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April 2, 2019

Tesco trials new recycling technology for plastic packaging

UK supermarket chain Tesco has announced it will launch a trial of new plastic packaging recycling technology this week in ten of its Swindon and Bristol stores, in collaboration with recycling specialist Recycling Technologies.

By Deborah Williams

UK supermarket chain Tesco has announced it will launch a trial of new plastic packaging recycling technology this week in ten of its Swindon and Bristol stores, in collaboration with recycling specialist Recycling Technologies.

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Customers will be able to deposit previously unrecyclable plastic packaging, such as pet food pouches and crisp packets at Recycling Technologies booths located in-store. The packaging will then be converted into an oil called Plaxx, which can be used to produce new plastic.

The stores included in the trial are: Bristol Lime Trees Road Superstore, Yate Extra, Bristol Brislington Extra, Bristol Staple Hill Metro, Keynsham Superstore, Bristol East Extra, Cirencester Metro – Farrell Close, Cirencester Extra, Swindon Extra and Tetbury Superstore.

The trial is part of the supermarket’s aim to make all its packaging recyclable by 2025 and follows Tesco’s plastic-free fruit and veg trial launched last month.

Tesco director of quality Sarah Bradbury said: “Reducing and recycling plastics is such an important issue for us, for customers and for the future of our planet. That’s why we are working hard to reduce the amount of packaging in our stores and have committed that all remaining packaging will be recyclable by 2025.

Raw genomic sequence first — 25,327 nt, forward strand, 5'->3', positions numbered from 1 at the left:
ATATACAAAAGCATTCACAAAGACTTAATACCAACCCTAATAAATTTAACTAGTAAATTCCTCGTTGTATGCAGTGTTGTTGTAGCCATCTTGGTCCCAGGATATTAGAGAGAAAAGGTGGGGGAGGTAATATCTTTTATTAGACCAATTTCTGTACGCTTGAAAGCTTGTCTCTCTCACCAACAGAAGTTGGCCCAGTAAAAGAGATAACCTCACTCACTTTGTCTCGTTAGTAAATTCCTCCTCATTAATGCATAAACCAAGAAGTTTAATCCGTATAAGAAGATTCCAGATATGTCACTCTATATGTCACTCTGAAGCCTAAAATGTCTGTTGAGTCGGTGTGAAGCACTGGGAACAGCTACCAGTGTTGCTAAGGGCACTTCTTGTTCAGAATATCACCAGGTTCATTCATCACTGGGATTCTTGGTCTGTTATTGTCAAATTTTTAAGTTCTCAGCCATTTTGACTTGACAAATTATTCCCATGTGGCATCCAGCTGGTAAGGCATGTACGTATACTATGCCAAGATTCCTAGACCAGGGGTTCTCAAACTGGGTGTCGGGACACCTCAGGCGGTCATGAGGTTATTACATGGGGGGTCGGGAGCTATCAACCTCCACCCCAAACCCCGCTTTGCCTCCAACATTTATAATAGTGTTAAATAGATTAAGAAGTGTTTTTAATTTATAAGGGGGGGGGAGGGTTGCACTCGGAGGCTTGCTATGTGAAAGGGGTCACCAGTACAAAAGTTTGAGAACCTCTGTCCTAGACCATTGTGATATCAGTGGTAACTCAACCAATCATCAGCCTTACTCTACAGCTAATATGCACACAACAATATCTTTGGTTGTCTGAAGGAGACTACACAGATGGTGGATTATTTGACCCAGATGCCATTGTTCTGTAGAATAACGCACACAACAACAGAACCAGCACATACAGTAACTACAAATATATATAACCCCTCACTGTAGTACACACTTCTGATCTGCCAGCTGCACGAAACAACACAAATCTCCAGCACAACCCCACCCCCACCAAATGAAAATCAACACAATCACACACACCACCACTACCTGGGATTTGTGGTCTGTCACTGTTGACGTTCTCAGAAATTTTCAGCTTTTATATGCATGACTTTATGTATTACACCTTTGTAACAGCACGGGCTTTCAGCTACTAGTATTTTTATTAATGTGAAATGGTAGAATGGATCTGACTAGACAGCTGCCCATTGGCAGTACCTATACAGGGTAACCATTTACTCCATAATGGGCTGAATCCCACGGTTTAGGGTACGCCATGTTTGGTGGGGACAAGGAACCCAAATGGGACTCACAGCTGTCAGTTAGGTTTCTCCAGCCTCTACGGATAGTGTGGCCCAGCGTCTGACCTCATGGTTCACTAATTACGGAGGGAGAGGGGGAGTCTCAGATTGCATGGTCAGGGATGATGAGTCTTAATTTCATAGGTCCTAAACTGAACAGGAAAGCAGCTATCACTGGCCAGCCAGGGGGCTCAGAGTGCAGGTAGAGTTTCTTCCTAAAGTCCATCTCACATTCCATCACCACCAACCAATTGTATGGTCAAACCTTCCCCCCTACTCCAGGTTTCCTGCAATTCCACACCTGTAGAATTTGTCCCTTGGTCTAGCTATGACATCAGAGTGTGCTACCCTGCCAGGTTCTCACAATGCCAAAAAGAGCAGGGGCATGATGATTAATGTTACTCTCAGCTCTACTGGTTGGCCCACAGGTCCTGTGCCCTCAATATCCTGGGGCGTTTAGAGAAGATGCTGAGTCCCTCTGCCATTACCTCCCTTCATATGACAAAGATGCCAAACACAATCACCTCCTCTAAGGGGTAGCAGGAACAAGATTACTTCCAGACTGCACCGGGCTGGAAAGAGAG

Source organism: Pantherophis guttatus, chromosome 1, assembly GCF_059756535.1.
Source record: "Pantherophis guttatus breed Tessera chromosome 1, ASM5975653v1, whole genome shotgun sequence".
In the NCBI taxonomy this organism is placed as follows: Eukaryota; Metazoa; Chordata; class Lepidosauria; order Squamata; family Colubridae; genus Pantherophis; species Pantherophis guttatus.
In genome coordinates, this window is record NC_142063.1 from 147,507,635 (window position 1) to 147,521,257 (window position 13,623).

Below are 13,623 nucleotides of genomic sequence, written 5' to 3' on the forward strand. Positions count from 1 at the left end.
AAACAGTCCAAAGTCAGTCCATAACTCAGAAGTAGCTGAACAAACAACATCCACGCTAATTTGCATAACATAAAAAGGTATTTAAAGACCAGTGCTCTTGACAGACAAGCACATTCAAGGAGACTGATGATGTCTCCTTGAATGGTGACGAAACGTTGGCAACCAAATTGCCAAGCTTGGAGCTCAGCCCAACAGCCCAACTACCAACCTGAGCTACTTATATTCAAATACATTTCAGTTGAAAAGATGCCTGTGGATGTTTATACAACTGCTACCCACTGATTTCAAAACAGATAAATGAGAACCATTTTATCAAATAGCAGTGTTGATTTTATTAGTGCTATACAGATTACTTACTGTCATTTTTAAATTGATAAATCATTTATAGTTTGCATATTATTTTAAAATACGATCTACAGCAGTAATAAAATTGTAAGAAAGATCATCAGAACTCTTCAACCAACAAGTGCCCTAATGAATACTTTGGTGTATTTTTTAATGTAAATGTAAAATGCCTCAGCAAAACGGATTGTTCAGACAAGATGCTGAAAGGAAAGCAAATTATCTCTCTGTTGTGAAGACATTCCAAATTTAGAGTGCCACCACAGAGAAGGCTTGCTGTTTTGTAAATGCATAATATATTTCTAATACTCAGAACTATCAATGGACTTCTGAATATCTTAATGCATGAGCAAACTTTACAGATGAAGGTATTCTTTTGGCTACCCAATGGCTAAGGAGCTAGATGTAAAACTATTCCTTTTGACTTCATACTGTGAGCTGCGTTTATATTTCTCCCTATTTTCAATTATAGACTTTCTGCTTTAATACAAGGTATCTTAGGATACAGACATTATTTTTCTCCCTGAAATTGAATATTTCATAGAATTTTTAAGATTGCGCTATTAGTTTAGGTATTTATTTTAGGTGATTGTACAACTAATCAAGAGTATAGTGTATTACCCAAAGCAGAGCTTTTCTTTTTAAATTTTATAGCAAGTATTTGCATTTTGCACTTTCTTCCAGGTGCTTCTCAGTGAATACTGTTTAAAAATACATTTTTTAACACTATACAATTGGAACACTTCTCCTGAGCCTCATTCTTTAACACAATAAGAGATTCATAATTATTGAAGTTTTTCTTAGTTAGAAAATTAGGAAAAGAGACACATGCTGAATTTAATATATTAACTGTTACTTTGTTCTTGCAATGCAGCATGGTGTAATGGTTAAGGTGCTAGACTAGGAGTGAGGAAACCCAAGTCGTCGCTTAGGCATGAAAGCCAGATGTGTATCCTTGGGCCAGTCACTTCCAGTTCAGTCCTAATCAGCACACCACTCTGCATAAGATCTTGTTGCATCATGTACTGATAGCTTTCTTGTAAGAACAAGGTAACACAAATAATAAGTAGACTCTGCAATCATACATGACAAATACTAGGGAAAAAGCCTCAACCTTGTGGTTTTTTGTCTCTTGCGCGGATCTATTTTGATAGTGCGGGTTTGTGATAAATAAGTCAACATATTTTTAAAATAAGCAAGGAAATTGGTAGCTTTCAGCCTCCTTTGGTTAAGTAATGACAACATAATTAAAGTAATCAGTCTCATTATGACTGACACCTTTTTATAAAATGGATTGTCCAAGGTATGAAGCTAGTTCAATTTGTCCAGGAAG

“Our trial with Recycling Technologies will make even more of our packaging recyclable and help us reach our target. This technology could be the final piece of the jigsaw for the UK plastic recycling industry.”

WWF UK sustainable materials specialist Paula Chin said: “It’s great to see Tesco running this innovative trial, looking for new ways to make it easier for customers to recycle plastic materials which would usually go in their waste bins.

“From our local beaches to the remote Arctic, plastic is choking our oceans and killing wildlife. Eight million tonnes are dumped into our seas every year, killing turtles, fish, whales and birds. While we can all do our bit by reducing the plastic we buy and embracing reusable items, we need producers, businesses and governments to face their responsibilities too.”

Recycling Technologies chief executive Adrian Griffiths said: “We are delighted to be working with Tesco to help its customers recycle more of their household plastic waste. Using our specialist feedstock recycling process we keep more plastic waste in the economy and out of landfill and our oceans. This initiative with Tesco is designed to show there are solutions to recover this important material. Our goal is to double the UK’s capacity to recycle plastic waste by 2027.”

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For the packaging industry to achieve a sustainable future, it needs to dramatically increase circularity and the reuse of materials. While shifting from a linear economy to a circular model will take time, there are already actions that brands, manufacturers, and converters can already take to help make a difference. This document by Siegwerk – a global leader in inks and coatings for packaging – delves into solving the plastic paradox, looks at the relevance of bioplastics, and sets out ways to not only achieve circularity in packaging but also make it economically viable. Furthermore, the document goes into detail on how printing inks and coatings are vital for enabling circularity in packaging. Ultimately, the packaging system needs to be reconfigured for a circular future. And consumers are expecting the packaging industry to play its part in progress. To take the first step towards circularity, download this document.
by Siegwerk
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